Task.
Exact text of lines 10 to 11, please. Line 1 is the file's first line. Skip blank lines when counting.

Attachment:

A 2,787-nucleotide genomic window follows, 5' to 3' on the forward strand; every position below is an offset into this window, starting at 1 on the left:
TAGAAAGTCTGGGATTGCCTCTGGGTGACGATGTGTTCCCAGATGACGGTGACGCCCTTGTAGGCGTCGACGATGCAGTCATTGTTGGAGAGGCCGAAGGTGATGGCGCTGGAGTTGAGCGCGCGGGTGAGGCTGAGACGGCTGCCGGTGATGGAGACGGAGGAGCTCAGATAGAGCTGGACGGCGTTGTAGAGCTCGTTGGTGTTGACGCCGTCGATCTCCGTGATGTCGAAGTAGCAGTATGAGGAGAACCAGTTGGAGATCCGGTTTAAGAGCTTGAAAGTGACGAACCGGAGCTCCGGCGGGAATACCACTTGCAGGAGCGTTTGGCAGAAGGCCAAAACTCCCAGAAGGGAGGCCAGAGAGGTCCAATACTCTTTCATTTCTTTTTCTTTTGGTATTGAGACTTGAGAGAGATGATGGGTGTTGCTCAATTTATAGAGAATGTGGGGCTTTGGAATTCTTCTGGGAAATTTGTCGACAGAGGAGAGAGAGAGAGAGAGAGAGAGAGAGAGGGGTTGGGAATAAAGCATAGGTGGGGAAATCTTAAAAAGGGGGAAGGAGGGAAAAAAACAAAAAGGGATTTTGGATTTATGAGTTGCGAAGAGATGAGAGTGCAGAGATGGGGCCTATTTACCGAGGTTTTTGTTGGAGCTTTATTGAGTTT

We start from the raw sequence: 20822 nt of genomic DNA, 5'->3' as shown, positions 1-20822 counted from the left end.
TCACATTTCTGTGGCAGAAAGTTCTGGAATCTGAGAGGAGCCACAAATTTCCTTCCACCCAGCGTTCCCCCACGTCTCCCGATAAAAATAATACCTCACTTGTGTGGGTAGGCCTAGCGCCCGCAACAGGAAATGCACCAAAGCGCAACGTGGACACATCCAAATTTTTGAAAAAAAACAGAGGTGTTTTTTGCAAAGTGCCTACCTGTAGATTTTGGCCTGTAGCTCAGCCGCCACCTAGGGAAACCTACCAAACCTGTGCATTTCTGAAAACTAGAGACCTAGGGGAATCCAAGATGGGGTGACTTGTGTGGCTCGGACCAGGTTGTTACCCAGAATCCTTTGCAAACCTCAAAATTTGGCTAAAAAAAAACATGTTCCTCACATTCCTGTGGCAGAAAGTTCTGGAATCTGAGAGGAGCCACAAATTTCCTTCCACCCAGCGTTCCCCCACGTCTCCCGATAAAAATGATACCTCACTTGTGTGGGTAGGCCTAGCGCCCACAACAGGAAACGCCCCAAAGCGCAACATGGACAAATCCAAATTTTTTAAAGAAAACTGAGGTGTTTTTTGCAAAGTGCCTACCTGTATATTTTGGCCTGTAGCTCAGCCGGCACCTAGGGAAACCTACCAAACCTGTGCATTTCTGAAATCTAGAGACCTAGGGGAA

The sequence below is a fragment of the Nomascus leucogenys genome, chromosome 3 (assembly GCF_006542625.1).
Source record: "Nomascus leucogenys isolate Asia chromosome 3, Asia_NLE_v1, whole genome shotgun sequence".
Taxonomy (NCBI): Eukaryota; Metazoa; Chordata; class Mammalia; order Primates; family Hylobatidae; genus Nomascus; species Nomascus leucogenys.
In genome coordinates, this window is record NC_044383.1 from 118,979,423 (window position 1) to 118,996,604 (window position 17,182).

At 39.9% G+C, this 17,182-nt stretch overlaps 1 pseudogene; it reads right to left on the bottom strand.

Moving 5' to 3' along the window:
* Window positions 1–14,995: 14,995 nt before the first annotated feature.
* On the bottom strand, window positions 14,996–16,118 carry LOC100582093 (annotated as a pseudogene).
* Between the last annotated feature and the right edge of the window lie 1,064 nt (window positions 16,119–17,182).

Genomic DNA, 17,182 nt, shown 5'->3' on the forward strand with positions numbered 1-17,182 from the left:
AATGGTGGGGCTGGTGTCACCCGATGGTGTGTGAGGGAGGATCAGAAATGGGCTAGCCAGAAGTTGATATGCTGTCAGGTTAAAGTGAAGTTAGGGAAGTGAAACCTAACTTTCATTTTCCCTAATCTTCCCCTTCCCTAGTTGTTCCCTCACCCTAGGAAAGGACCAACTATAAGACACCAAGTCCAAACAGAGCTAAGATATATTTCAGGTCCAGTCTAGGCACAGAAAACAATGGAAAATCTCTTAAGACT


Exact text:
Moving 5' to 3' along the window:
* Window positions 1–14,995: 14,995 nt before the first annotated feature.